The crusade of the Fulton County prosecutor, in Georgia, to bring Donald Trump to court for his role in the 2020 elections, which the former president still claims without evidence that they were stolen from him, is bearing fruit. Fani T. Willis requested last week the convocation of a special grand jury to study the case. The Superior Court of the southern state, where Joe Biden won 306 electoral votes (compared to Trump’s 232), approved this request on Monday, which implies in practice tightening the siege on the tycoon. The US judicial system reserves that figure for the most complex cases. The process is expected to begin on May 2, and will not last more than a year.
Behind that decision is a phrase for history: “I need to find 11,780 votes,” Trump said in a January 2 phone call, while he was still president, to Republican Brad Raffensperger, then Secretary of State and the highest electoral authority in Georgia. The hour-long recording of the conversation revealed The Washington Post in January 2021. In it, he is heard begging to find enough votes to alter the outcome of the elections in a territory that was key to his defeat. Also threaten your interlocutor that he may be committing a crime if he does not comply with his wishes. The Secretary of State responds to that request by defending the validity of the count that gave Biden an advantage of 11,779 votes. “The people of Georgia are angry, the people of the country are angry,” Trump says on the call. “And there’s nothing wrong with admitting, you know what I mean, that you recounted and that you were wrong.” To which Raffensperger replies: “Well, Mr. President, the problem is that the data you handle is incorrect.”
Despite such blatant interference, Willis, who got to work after learning the content of that conversation, is having a hard time gathering evidence for his case. In the letter in which he requested the constitution of the special grand jury, which was advanced by the local newspaper The Atlanta Journal Constitution, speaks of a “significant number of witnesses and possible witnesses [que] They have refused to cooperate with the investigation without a subpoena requiring their testimony.” “The special grand jury shall be authorized to investigate any and all facts relating directly or indirectly to the alleged violations of the laws of the State of Georgia. [tras las elecciones de 2020]”, has indicated in the document that agrees with the prosecutor Christopher S. Brasher, titular judge of the Superior Court of Fulton County, the most populous in Georgia, which includes the city of Atlanta. That judicial figure cannot issue accusations, but it can summon witnesses, present documents and investigate.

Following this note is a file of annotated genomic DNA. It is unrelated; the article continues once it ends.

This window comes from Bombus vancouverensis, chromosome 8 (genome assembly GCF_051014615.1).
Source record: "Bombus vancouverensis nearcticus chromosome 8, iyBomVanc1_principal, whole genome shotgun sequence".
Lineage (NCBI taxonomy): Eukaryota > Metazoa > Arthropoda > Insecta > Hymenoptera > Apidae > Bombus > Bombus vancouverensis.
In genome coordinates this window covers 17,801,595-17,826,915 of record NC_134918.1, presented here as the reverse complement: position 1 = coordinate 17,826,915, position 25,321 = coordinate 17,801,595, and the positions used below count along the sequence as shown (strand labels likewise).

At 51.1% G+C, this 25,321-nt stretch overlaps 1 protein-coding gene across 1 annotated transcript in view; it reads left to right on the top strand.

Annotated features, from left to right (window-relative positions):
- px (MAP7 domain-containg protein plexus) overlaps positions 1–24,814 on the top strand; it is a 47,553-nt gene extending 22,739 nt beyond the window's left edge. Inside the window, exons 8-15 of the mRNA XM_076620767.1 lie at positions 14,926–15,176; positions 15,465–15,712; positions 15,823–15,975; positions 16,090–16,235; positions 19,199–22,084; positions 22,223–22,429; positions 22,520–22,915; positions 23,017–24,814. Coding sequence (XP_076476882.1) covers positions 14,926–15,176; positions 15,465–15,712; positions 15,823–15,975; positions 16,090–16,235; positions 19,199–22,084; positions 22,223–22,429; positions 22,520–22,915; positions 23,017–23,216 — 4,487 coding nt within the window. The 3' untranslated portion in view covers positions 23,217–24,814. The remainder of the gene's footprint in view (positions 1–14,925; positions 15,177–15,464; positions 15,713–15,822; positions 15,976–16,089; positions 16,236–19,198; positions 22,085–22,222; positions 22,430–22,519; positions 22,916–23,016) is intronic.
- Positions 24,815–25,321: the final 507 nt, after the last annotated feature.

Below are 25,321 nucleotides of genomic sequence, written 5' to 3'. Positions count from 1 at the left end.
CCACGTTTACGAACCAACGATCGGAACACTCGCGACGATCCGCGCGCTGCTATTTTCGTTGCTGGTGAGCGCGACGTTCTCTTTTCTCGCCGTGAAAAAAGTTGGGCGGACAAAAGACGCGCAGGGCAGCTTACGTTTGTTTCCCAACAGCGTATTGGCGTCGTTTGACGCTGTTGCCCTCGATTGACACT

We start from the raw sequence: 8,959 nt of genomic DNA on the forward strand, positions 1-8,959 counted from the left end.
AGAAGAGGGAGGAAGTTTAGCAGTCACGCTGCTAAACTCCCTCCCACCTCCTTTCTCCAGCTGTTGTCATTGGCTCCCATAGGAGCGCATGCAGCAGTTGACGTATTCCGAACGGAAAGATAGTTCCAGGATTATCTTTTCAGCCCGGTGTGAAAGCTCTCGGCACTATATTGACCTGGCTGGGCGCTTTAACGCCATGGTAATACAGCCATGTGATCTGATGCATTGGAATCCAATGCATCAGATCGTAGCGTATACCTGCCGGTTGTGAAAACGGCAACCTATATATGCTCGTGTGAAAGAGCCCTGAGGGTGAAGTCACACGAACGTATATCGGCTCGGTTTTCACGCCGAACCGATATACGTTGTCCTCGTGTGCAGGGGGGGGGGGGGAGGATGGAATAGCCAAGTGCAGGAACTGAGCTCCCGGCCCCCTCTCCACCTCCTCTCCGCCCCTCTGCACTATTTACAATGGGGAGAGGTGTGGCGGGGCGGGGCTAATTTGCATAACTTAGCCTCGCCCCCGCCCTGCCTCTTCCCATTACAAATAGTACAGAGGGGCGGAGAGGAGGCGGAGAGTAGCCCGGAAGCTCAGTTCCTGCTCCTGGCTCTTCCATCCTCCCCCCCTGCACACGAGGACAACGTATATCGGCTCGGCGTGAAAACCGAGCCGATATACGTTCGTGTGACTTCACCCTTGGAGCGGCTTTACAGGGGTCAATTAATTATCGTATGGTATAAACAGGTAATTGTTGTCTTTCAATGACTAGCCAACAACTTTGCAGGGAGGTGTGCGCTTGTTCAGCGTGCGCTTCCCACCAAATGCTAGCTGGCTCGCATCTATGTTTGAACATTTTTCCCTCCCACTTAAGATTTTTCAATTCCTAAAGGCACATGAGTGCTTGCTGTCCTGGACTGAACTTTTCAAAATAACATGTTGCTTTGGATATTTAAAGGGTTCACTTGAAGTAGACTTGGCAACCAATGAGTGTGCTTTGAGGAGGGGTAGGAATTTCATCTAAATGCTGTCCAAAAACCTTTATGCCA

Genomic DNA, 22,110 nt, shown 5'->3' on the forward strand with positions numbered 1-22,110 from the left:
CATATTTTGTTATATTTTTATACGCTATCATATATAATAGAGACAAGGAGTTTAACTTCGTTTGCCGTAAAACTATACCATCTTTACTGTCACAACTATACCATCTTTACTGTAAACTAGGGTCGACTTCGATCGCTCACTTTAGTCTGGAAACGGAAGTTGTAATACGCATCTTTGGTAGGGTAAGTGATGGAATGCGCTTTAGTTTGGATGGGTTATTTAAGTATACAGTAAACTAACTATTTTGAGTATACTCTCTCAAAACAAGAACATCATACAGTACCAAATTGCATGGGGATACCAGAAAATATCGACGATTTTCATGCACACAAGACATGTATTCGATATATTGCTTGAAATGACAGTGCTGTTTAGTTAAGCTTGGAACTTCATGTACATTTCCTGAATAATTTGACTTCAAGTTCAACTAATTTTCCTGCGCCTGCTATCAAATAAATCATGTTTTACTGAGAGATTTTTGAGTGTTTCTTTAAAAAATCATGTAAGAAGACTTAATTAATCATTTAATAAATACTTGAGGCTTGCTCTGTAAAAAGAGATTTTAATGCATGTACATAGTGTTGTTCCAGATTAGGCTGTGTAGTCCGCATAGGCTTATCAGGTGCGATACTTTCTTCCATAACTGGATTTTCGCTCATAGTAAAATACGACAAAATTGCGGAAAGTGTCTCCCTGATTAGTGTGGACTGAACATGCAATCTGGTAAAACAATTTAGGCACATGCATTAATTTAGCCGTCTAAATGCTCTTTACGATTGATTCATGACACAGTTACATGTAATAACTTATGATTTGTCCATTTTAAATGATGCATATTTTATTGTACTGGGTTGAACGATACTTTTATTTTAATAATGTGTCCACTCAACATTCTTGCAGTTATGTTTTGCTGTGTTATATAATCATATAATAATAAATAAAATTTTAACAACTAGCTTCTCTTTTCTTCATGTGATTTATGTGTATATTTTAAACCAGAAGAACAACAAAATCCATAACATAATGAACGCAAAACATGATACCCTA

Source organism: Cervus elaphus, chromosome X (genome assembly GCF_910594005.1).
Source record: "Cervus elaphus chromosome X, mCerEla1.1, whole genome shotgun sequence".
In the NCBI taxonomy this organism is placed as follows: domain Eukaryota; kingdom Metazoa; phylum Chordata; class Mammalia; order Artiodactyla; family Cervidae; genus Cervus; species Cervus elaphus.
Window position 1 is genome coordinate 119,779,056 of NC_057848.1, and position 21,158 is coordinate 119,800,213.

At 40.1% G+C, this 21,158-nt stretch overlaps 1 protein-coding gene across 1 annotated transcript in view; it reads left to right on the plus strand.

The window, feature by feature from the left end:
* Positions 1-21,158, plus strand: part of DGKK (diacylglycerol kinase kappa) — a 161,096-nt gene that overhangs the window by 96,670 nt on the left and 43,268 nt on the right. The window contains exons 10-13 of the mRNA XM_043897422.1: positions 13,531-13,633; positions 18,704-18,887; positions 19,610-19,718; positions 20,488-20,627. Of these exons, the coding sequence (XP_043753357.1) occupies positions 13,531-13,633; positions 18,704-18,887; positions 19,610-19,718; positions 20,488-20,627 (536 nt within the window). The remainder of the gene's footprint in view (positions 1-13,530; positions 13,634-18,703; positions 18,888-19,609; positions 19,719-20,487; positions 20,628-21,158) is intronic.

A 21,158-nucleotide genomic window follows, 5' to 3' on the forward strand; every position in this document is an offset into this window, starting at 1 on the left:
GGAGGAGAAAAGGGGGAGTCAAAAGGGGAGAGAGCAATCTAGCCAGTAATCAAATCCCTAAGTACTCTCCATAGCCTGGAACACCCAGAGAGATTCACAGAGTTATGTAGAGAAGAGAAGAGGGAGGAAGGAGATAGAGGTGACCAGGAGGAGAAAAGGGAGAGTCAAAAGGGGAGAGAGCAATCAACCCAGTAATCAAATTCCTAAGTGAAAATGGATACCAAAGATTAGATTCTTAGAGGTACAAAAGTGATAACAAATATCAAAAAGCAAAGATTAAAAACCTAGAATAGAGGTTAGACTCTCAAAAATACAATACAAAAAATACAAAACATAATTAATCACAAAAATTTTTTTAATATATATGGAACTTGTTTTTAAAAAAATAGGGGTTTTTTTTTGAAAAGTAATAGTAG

“We are going to know the facts, we are going to know the law, we are going to be very methodical, very patient and, to a certain extent, unemotional in this search for justice,” he recently told the agency. Associated Press Willis, who was also confident that the case will bear fruit in the first half of this year.
A Trump spokesman has called this move a “witch hunt.” It is not the only legal problem that the former president faces. There is also the investigation of a House of Representatives committee into the Capitol riots of January 6, 2021 and their alleged involvement in them. The New York prosecutor’s office, for its part, summoned his two eldest children, Ivanka Trump and Donald Trump Jr., in early January as part of an investigation into the tycoon’s business.
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